The recent release of “Fragments” started me thinking about the true costs of a single release and the potential return on investment.
Many of us independent musicians have decried the lack of income from streaming sites, declining digital sales, and the competitive me-too market we now find ourselves in.
Exploitation is a real thing, and I would never minimize the impact it has had – and continues to have – on artists.
But I also like to consider the potential upsides of releasing music, so in this post, I’m going to explore whether or not creating music can truly be looked at as an investment.
What Does It Cost to Record & Release a Single?
The cost of recording varies from artist to artist, and is a huge variable.
If you have a home studio and the ability to mix and master your own recording, you can keep expenses to a minimum.
But if you want to work with an experienced producer, record at a top-notch studio, and send your mix off to a separate mastering engineer, you can expect your bill to be considerably more.
First, I’m going to take a look at what it cost me to release my single, and then we’ll consider a hypothetical scenario where the costs are a bit higher.
Case Study: “Fragments”
Writing, composing and arranging: about three hours at $60 per hour = $180 (I’m simply assigning a value to my own time, which could be more or less)
Recording: about two hours at $60 per hour = $120
Mixing and mastering: about one hour at $60 per hour
Distribution: $9.95 USD for standard distribution on CD Baby (we’ll say $14 CAD to maintain legibility of the numbers)
Total cost: $374 (this would also be the break-even point in terms of sales with a digital-only release)
The total cost does not include the resources spent on marketing. The costs would continue to mount with each hour spent on promoting the new music.
Writing, composing and arranging: about three hours at $60 per hour = $180 (again, you might assign more or less value to your own time)
Recording (with engineer): about four hours at $120 per hour = $480 (I’m going to assume you have more parts and more band members to record)
Mixing: one hour at $120 per hour
Mastering: $100 per track (some engineers would likely charge more)
Producer: $200 per track
Distribution: $9.95 USD for standard distribution on CD Baby
Total cost: $1,094 (assuming you own your music outright this would be the break-even point with a digital-only release)
Again, this breakdown does not include the cost of marketing.
What’s the Difference?
I’m able to record from home on my own dime. This means cost savings.
I’m also able to self-produce, mix, and master my own tracks. The industry doesn’t necessarily like this, so I’m definitely not bragging. But again, as result, I’m able to keep expenses low.
Regardless, the $720 difference between the two scenarios could be a bigger spread. And there’s no denying that you will likely get a better quality recording if you work with professionals.
What is the Return on Investment?
Spending more money on your recording could prolong your journey towards the break-even point (though I’m definitely not saying you should spend less on producing your singles).
The disparity in quality between the two recordings might be noticeable, but if I were to put the quality of my recording at “pretty good”, and the costlier professional example at “excellent”, we’re really in the same ballpark.
If the singles are equal in every other regard, then it mostly comes down to marketing, which we haven’t accounted for here.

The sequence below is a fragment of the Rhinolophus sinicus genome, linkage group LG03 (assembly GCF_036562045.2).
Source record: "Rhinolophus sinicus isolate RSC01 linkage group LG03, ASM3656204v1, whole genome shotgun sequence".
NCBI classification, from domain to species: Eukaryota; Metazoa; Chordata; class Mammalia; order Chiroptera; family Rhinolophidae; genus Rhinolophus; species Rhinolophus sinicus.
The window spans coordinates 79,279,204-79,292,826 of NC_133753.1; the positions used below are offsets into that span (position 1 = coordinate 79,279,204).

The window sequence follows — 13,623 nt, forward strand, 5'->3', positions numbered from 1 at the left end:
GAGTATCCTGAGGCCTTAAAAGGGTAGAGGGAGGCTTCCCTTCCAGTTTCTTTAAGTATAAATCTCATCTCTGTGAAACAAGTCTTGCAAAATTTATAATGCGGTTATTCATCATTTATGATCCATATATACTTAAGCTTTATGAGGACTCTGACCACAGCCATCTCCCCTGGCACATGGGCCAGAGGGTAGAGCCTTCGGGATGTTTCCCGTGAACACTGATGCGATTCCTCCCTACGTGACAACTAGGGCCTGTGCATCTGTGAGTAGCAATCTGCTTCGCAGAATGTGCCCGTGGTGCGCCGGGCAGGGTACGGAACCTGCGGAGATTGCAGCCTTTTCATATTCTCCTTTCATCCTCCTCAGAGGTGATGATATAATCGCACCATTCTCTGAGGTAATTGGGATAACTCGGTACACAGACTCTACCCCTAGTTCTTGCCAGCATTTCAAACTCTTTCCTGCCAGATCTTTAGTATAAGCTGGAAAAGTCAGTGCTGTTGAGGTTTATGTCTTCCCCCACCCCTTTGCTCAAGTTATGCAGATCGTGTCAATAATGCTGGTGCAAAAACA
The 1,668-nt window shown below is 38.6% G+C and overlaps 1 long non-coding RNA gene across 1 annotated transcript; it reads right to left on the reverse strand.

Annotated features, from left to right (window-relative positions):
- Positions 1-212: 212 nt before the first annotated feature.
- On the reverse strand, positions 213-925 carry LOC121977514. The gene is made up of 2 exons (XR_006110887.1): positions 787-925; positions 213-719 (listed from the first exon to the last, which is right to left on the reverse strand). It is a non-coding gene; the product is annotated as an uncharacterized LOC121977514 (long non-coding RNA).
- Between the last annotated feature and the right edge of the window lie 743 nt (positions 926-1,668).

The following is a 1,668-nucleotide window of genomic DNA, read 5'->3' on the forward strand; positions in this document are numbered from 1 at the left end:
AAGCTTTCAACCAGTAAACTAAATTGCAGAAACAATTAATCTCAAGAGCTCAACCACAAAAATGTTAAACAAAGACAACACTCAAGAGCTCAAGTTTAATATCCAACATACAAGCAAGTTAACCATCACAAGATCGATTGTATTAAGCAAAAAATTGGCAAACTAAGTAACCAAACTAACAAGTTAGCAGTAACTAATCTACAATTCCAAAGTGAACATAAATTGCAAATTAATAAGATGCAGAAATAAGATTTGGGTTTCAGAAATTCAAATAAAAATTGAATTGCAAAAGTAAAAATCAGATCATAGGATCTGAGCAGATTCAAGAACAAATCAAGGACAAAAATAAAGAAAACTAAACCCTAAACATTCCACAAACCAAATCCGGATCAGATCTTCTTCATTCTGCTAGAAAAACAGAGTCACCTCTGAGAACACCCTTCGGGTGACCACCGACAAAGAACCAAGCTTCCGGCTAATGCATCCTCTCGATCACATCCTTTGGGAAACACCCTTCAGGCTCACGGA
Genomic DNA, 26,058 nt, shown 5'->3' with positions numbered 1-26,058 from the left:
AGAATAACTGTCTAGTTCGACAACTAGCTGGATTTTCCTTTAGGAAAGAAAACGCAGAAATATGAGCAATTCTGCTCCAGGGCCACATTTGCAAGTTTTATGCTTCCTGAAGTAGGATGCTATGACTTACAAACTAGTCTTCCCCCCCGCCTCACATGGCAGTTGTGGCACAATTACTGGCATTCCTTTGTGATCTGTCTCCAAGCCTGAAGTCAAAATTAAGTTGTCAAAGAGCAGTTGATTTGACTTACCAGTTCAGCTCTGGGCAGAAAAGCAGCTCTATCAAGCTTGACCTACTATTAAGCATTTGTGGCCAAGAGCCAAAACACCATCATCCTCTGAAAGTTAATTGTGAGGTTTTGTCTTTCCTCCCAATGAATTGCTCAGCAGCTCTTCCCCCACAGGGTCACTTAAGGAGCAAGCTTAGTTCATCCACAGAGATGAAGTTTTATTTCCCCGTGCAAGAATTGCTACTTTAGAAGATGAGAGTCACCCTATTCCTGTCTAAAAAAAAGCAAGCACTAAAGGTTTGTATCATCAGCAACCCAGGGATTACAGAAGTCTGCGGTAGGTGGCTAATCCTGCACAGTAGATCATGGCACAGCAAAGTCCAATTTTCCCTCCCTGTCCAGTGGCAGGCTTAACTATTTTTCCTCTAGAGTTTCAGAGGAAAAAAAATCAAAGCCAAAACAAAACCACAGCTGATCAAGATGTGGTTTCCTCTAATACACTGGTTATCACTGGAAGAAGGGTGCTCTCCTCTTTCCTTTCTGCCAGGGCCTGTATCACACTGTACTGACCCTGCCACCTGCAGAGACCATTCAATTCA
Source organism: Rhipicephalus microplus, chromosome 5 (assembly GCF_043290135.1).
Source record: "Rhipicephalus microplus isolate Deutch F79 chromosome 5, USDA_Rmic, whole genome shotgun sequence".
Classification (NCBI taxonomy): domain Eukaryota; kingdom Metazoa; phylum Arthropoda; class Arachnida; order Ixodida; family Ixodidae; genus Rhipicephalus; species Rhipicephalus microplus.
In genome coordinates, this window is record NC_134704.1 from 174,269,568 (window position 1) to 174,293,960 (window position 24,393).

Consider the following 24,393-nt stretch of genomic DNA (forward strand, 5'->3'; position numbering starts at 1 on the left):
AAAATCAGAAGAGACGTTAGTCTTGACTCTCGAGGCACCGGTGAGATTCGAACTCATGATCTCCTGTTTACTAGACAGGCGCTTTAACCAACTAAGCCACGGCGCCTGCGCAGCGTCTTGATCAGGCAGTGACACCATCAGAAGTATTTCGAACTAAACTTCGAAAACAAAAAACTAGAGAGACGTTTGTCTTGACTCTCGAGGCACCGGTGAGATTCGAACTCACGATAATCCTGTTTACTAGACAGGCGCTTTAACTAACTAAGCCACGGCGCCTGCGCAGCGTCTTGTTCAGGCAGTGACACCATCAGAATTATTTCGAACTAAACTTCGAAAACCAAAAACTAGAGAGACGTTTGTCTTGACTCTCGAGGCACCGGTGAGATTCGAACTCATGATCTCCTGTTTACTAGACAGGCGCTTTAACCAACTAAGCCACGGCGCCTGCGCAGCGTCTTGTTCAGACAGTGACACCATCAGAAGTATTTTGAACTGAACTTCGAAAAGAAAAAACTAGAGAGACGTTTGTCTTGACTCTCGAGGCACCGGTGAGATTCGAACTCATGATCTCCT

But you can see how the costs of marketing could quickly add up (even if it’s just sweat equity you’re putting in), making it even more difficult to recoup your original costs.
Taking a Long-Term Perspective
Assuming the true cost of my single was indeed $374, that means I would need to make $374 to break even, and above and beyond that to make a profit.
I don’t necessarily have a huge buying audience, but assuming I’m able to grow a fan base over time and continue to drive sales, even modest projections show that I’ll more than make my money back on the release.
Here’s a very simple hypothetical example:
(40 sales per year x $0.90 profit per single) x 30 years = $1,080 revenue
$1,080 – $374 = $706 profit
Now this example might seem a tad depressing, but keep in mind it doesn’t account for any income from streaming, royalties, and other sources.
In other words, this is starting to look like a pretty solid investment over the long term, especially when you consider that it isn’t impossible or unrealistic for most artists to release a single every single month.
Unfortunately, with the other scenario I laid out, if you saw the same number of sales, you would never break even let alone make your money back.
But please keep in mind this is not a post about reducing the cost of recording. It’s about determining whether or not music is an investment with a definite return.
If you spent $1,094 on your single, it’s just a matter of selling more than the guy that made 40 sales per year, and that’s not exactly a high bar (keeping in mind that your marketing costs could also be more).
From a logical standpoint, I think a single can totally become an asset over the long haul, and it doesn’t necessarily have to take 30 years to pay off.
Unfortunately, the purchase of music is largely emotional. Buying anything, in general, isn’t a logical process like we tend to think it is, but it appears to be even less so when it comes to music.
You can’t necessarily predict that you’ll have 40 sales this year, and that you’ll be able to continue to drive 40 sales per year for 30 years.
You’ll likely see some obvious sales spikes around the actual release of the single, during seasonal promotions, if and when it gets featured in a popular TV show or video game, and so on.
But this is how I tend to think, so I thought I would share my crazy thoughts with you.
Get your free newsletter Music Career Tips Weekly